We hope you’ll visit us in the store, at one of our partners or online soon.  If you can’t get in, remember… we ship orders over $50 for free the same day and your tea will arrive quickly!

 

 

 

 

July 16, 2010

Trees, Caffeine, and iced Tea

 

Unable to view this newsletter?  
   
 

Teas and Trees

 

Caffeine

 

News

 

 

 

Featured Products

 

2 Liter Iced Tea Maker

makes brewing iced

tea a snap

 

 

Sencha Pina Colada

a summer favorite as

temps rise!

 

 

 

Cordless SmartKettle

heats water fast to

just the right tea

temperature

 

 

Urban Beans in Phoenix

now offer Souvia Teas

brewed in the shop

 

 Got a college bound

student – Set up them

up with the “Dorm Pack

 

 

Latest Tea Menu

 

 

 

 

 

Teas and Trees

 

Kerstin hugs a tree in YosemiteKerstin and I took a nice trip to Yosemite and enjoyed to cool air and huge trees!  We brought along some new teas to try and tested out a new product a “SmartKettle” in our lodge.  The Smart Kettle made tea brewing fast and easy since it heat the water to right temperature.  We liked it som much it is in the store now…

 

As for teas,

  • Hawaiian Breeze will be back soon.
  • Organic Tulsi will join our lineup – we tasted two kinds at the Tea Expo and fell in love with the spicy taste  – We will have both a Purple and Green Tulsi
  • We’ll have a Green Nilgiri on the menu – this is from the famous blue mountian in India but is a green tea, it has a unique flavor just as good as the black teas from that region

Caffeine: Friend or Foe?

White TeaIt seems there is no real consensus among experts on the answer to this question. While some consider it harmful, recent studies praise its potential health benefits. 

 

Fact is that caffeine is a bitter substance, naturally occurring in some plants as their protective measure against insects and microbes – a natural pesticide! In the human body, caffeine increases metabolism and stimulates the nervous system, which leaves us more alert, feeling less tired and a little more cheerful. Negative effects such as heart palpitations, headaches and sleeplessness are typically the result of too much caffeine or sensitivity to it. For most people, though, the moderate consumption of caffeine is not harmful.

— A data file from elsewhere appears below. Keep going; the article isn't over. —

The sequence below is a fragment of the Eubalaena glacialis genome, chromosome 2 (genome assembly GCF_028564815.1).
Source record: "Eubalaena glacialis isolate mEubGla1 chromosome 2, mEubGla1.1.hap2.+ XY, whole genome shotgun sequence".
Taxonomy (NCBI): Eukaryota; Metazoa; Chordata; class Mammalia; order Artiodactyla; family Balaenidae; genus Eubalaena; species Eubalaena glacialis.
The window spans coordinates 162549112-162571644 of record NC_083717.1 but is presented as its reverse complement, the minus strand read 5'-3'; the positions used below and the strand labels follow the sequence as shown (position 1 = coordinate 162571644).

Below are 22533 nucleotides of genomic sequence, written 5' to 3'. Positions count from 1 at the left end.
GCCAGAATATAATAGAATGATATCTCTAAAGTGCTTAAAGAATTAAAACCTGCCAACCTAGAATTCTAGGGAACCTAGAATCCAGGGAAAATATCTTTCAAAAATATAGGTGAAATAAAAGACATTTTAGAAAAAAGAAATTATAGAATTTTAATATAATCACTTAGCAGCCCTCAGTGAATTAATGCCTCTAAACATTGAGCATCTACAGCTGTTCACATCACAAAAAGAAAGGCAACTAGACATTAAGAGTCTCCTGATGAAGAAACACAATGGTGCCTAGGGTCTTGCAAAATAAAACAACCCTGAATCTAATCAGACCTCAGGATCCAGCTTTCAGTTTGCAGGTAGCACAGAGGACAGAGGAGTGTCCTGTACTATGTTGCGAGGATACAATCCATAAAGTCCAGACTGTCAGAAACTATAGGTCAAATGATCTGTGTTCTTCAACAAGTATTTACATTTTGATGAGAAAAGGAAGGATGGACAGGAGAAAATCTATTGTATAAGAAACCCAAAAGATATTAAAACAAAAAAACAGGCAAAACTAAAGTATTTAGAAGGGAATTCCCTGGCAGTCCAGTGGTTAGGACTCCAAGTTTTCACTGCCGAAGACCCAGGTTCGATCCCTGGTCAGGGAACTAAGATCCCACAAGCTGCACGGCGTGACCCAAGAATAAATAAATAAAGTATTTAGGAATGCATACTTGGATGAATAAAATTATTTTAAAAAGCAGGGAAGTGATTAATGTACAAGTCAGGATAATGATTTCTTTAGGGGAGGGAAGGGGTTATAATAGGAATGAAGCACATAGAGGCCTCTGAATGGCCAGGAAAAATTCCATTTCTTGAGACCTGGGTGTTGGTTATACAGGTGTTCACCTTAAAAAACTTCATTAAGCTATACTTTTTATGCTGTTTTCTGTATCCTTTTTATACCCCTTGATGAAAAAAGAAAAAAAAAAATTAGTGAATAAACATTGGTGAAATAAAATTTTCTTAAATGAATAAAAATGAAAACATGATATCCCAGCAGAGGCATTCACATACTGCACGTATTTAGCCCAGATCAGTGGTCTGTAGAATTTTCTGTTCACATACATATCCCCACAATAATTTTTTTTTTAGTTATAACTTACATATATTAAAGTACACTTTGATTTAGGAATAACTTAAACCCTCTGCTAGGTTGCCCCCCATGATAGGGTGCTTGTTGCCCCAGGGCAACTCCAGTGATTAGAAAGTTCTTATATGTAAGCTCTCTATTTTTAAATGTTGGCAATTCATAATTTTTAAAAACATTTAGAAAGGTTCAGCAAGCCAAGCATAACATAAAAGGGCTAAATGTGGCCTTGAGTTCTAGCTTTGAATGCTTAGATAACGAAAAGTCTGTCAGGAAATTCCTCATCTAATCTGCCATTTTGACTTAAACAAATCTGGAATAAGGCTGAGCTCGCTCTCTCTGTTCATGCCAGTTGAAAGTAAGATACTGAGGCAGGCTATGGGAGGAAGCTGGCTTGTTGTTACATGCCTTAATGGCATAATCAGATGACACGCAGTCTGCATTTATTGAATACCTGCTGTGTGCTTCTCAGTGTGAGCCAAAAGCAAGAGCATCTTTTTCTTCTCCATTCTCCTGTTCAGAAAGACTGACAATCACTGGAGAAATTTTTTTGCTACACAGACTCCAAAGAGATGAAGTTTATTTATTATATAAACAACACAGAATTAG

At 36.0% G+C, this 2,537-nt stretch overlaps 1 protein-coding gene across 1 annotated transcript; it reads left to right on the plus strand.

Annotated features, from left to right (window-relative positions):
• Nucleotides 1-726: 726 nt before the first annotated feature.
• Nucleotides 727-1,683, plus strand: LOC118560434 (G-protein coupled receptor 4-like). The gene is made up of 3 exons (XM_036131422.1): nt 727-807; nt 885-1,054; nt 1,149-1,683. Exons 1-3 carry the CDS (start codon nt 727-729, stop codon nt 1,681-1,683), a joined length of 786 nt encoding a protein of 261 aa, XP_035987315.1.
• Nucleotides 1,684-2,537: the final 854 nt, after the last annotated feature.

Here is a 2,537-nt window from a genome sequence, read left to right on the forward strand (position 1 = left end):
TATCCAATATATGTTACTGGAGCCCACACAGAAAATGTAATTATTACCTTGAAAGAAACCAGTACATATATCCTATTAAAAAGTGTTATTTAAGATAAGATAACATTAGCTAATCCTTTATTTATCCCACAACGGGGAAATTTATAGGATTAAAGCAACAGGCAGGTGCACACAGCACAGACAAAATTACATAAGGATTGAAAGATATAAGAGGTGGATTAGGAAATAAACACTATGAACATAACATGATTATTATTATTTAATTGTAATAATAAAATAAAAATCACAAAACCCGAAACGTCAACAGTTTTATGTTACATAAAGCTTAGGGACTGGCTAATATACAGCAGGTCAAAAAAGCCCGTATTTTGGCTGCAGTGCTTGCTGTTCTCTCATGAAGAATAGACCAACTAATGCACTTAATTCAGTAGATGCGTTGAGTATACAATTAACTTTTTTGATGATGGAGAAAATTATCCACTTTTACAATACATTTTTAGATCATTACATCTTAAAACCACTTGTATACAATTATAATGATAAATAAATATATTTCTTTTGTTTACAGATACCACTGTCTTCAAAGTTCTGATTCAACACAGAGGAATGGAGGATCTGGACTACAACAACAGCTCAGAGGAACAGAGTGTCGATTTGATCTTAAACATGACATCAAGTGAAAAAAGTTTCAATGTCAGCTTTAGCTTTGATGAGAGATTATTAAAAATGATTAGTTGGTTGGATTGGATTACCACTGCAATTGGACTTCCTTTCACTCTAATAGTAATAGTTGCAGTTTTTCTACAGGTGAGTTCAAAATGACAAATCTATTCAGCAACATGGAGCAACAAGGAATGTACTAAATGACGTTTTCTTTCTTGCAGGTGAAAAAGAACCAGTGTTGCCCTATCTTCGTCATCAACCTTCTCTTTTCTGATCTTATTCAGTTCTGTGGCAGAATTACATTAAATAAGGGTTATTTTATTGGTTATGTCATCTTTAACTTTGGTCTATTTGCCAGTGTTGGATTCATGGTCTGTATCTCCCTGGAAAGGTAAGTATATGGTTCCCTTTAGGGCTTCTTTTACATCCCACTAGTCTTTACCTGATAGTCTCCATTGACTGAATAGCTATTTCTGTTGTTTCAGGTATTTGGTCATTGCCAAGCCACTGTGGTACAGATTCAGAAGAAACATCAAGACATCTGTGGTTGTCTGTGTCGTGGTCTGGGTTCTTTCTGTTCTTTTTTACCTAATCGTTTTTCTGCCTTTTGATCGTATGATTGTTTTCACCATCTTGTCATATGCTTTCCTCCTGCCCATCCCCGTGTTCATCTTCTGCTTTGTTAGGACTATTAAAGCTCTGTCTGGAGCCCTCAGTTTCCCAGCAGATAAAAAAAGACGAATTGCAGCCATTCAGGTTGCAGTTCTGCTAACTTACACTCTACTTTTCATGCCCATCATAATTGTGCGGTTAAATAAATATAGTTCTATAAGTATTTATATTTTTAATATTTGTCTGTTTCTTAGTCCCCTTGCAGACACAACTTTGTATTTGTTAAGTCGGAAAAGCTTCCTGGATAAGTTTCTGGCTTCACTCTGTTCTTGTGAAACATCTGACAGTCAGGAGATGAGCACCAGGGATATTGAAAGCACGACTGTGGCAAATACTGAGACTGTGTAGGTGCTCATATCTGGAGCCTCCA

Truth is also, that the level of caffeine in your favorite drinks varies greatly and that not all caffeine is created equal.  Let’s take a closer look at the makeup and effects of caffeine in your cup of tea:

 

How much is in my cup? 

This is one of the most asked questions we get. The answer is: “It depends”. A variety of factors determine the caffeine content in the dry tea leaf and in the steeped leaf.

Since caffeine is a pesticide, the younger shoots and leaves have more caffeine than the more mature tea leaves. The type of tea plant, soil texture, climate, and elevation all play a role in how much caffeine the tea leaf produces.

Processing methods also matter when it comes to the caffeine content in your cup. Green and black teas undergo different processing and the oxidation step of black tea production changes the cellular structure of the leaf in such a way that caffeine is more readily available to dissolve in water.

Steeping time and water temperature have a great impact on the caffeine level in your cup as well. Caffeine is water-soluble and the longer it is exposed to water, the more caffeine molecules are released – in short, the longer you steep your tea, the more caffeine you’ll end up with. This explains in part, why your green or white tea tends to have less caffeine than your black tea. The recommended steeping time for most green and white teas is 2-3 minutes, whereas black tea is typically steeped between 3-5 minutes.